Avoid, Deny, Defend: LUPD hosts first campus-wide active shooter training



Avoid, deny and defend –– a phrase that weighs heavily on the nation. With school shootings dating back to the Columbine High School massacre in 1999, Sandy Hook Elementary School in 2012 and more recently Michigan State University, officials from the Lamar University Police Department have come together to ensure that LU students, faculty and staff are prepared for worst-case scenario.

The university held its first university-wide Civilian Response to Active Shooter Events training, or CRASE, a course built on the “Avoid, Deny, Defend” strategy. Developed by Advanced Law Enforcement Rapid Response Training Center in 2004, ADD provides strategies for guidance and a proven plan for surviving an active shooter event. Nearly a half-dozen LUPD officers gathered in the Lamar University Setzer Student Center on the morning of Tuesday, Feb. 21 to do a live demonstration of the university’s response to an active shooter.

Athletics Director Jeff O'Malley

Lamar University Sergeant Ryan Colt '21 said the campus-wide event has been in the making for months in hopes of not only educating the campus on the ADD strategy, but to prepare them in the event of an active shooter on campus or any public place.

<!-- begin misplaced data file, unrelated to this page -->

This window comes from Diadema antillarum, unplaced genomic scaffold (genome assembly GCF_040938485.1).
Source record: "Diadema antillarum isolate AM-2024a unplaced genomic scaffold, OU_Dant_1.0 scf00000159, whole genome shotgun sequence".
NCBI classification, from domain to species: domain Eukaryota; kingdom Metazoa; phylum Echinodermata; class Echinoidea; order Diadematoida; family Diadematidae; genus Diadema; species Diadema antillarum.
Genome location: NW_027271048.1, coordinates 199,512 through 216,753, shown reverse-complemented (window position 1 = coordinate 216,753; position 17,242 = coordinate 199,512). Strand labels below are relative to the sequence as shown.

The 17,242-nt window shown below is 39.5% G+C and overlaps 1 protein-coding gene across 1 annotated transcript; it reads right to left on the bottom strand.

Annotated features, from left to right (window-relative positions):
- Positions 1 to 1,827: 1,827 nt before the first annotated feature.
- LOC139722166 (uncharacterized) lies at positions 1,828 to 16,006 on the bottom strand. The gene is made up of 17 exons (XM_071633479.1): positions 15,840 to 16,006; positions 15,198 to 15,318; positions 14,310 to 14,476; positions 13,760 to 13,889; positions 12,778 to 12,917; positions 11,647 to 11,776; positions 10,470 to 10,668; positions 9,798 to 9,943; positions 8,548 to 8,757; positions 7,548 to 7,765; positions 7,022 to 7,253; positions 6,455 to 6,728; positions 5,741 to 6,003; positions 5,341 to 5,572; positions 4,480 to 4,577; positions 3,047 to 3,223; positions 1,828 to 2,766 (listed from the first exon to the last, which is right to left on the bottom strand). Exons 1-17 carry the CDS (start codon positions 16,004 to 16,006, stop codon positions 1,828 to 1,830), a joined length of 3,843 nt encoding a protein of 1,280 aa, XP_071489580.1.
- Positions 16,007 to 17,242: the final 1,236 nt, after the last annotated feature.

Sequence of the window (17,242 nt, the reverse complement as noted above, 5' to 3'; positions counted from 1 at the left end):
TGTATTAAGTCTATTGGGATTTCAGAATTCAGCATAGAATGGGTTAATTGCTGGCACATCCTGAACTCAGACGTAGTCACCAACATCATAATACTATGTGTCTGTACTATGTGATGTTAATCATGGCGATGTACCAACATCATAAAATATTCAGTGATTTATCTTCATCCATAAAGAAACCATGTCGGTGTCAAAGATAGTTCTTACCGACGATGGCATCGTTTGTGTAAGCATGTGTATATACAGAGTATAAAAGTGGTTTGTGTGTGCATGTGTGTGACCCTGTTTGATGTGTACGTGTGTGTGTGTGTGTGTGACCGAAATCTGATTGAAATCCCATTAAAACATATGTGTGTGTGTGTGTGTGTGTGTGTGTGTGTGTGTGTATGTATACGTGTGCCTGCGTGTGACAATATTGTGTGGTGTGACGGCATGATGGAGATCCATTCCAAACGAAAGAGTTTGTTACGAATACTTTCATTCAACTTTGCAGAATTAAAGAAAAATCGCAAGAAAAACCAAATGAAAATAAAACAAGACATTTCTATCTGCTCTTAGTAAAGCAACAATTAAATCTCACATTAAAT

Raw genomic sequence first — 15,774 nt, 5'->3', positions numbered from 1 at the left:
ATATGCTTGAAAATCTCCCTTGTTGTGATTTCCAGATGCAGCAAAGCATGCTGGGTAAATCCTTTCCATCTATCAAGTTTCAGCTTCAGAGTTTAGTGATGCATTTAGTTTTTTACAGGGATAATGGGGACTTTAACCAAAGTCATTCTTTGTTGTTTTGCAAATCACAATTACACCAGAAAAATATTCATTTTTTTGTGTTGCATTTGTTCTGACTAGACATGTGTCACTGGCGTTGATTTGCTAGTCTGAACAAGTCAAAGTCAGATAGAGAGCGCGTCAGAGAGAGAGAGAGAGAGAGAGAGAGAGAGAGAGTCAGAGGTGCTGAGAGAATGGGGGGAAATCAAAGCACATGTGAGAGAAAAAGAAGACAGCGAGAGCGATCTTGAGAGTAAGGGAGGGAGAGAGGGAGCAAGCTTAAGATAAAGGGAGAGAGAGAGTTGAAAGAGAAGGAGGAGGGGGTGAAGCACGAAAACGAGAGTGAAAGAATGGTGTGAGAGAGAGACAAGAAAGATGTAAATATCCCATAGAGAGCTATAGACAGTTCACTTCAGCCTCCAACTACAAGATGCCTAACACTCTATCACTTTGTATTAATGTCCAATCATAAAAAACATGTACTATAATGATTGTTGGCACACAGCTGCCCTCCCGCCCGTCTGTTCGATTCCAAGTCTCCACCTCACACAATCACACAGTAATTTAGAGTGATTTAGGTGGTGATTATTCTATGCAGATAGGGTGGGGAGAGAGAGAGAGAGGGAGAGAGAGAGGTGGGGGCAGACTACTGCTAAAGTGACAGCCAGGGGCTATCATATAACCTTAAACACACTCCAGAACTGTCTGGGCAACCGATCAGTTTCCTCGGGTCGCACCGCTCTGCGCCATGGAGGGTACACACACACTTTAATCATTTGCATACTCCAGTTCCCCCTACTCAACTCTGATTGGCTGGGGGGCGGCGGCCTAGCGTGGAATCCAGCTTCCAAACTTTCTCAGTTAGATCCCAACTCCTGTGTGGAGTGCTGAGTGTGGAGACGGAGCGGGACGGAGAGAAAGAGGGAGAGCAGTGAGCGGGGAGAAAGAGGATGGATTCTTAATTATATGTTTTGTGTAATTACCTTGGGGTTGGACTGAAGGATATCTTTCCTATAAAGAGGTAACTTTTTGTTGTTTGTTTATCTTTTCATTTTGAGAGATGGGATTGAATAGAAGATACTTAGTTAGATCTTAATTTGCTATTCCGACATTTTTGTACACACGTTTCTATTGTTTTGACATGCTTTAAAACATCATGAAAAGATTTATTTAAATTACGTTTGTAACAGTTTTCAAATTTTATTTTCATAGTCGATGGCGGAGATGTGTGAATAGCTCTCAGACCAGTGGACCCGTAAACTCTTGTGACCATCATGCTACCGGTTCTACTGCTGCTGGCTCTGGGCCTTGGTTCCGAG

“We’re wanting to be as prepared as possible if it happens here on campus. We especially want to show everyone the proper procedures –– we follow the doctrine issued by ALERRT because it’s been proven to be one of the best,” he said.

The 1.5-hour long training included a video that showcased real-life active shooter events and outlined the “Avoid, Deny, Defend” survival method and possible actions that individuals can take if confronted by an active shooter scenario. The event also included a showcase of breaching tools used by LUPD officers in emergency situations.

“We have our breaching tools displayed so that our campus community can get an idea of what we use in the event of an active shooter,” Sergeant Ryan said. “Also, showing what we have and actively use as a police department helps to put our campus and our students at ease –– they can have confidence in knowing that we are trained in emergency situations and can help. door barricade

Sergeant Ryan said avoiding the area, denying the gunman entry to where you are and, if all else fails, defending yourself is one of the best methods to help keep the campus safe and save lives. LUPD is also exploring the idea of door barricades to be installed in all classrooms and offices by the end of the year.
“The idea is to have this mechanism in place so that it stops the door from opening both inward and outward in the case of an active shooter,” he said. “We would love to have these installed on campus by the end of the year –– it’s in the works.”

The next CRASE training is set to take place on Tuesday, March 21 at 11:30 a.m. in the Setzer Student Center Ballroom.